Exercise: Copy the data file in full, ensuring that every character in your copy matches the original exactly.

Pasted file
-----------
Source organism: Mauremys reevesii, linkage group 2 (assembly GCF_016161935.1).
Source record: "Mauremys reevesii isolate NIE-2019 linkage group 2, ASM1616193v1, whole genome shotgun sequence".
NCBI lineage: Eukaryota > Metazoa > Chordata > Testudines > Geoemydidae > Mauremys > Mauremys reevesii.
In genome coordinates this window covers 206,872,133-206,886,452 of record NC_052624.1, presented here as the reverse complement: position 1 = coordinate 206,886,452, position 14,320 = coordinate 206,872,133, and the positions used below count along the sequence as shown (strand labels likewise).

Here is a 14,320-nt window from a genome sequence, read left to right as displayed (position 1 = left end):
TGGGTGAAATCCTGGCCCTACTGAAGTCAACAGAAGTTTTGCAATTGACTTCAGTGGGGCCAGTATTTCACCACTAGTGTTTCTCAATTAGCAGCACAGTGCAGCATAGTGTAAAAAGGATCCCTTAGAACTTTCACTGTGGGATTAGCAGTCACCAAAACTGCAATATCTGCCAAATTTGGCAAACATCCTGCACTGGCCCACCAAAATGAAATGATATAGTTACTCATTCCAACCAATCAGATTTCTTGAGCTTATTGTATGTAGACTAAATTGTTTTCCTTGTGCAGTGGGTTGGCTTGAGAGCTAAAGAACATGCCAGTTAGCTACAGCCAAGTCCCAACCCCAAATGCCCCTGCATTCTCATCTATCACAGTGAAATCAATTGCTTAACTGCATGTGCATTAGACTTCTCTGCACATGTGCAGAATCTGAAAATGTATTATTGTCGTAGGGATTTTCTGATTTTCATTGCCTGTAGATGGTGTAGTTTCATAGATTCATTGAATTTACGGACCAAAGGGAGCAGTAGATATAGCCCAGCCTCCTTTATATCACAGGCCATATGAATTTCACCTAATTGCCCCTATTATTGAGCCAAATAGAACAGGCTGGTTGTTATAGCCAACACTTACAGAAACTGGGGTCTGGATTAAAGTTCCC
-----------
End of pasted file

Source organism: Mauremys reevesii, linkage group 2 (assembly GCF_016161935.1).
Source record: "Mauremys reevesii isolate NIE-2019 linkage group 2, ASM1616193v1, whole genome shotgun sequence".
NCBI lineage: Eukaryota > Metazoa > Chordata > Testudines > Geoemydidae > Mauremys > Mauremys reevesii.
In genome coordinates this window covers 206,872,133-206,886,452 of record NC_052624.1, presented here as the reverse complement: position 1 = coordinate 206,886,452, position 14,320 = coordinate 206,872,133, and the positions used below count along the sequence as shown (strand labels likewise).

Here is a 14,320-nt window from a genome sequence, read left to right as displayed (position 1 = left end):
TGGGTGAAATCCTGGCCCTACTGAAGTCAACAGAAGTTTTGCAATTGACTTCAGTGGGGCCAGTATTTCACCACTAGTGTTTCTCAATTAGCAGCACAGTGCAGCATAGTGTAAAAAGGATCCCTTAGAACTTTCACTGTGGGATTAGCAGTCACCAAAACTGCAATATCTGCCAAATTTGGCAAACATCCTGCACTGGCCCACCAAAATGAAATGATATAGTTACTCATTCCAACCAATCAGATTTCTTGAGCTTATTGTATGTAGACTAAATTGTTTTCCTTGTGCAGTGGGTTGGCTTGAGAGCTAAAGAACATGCCAGTTAGCTACAGCCAAGTCCCAACCCCAAATGCCCCTGCATTCTCATCTATCACAGTGAAATCAATTGCTTAACTGCATGTGCATTAGACTTCTCTGCACATGTGCAGAATCTGAAAATGTATTATTGTCGTAGGGATTTTCTGATTTTCATTGCCTGTAGATGGTGTAGTTTCATAGATTCATTGAATTTACGGACCAAAGGGAGCAGTAGATATAGCCCAGCCTCCTTTATATCACAGGCCATATGAATTTCACCTAATTGCCCCTATTATTGAGCCAAATAGAACAGGCTGGTTGTTATAGCCAACACTTACAGAAACTGGGGTCTGGATTAAAGTTCCC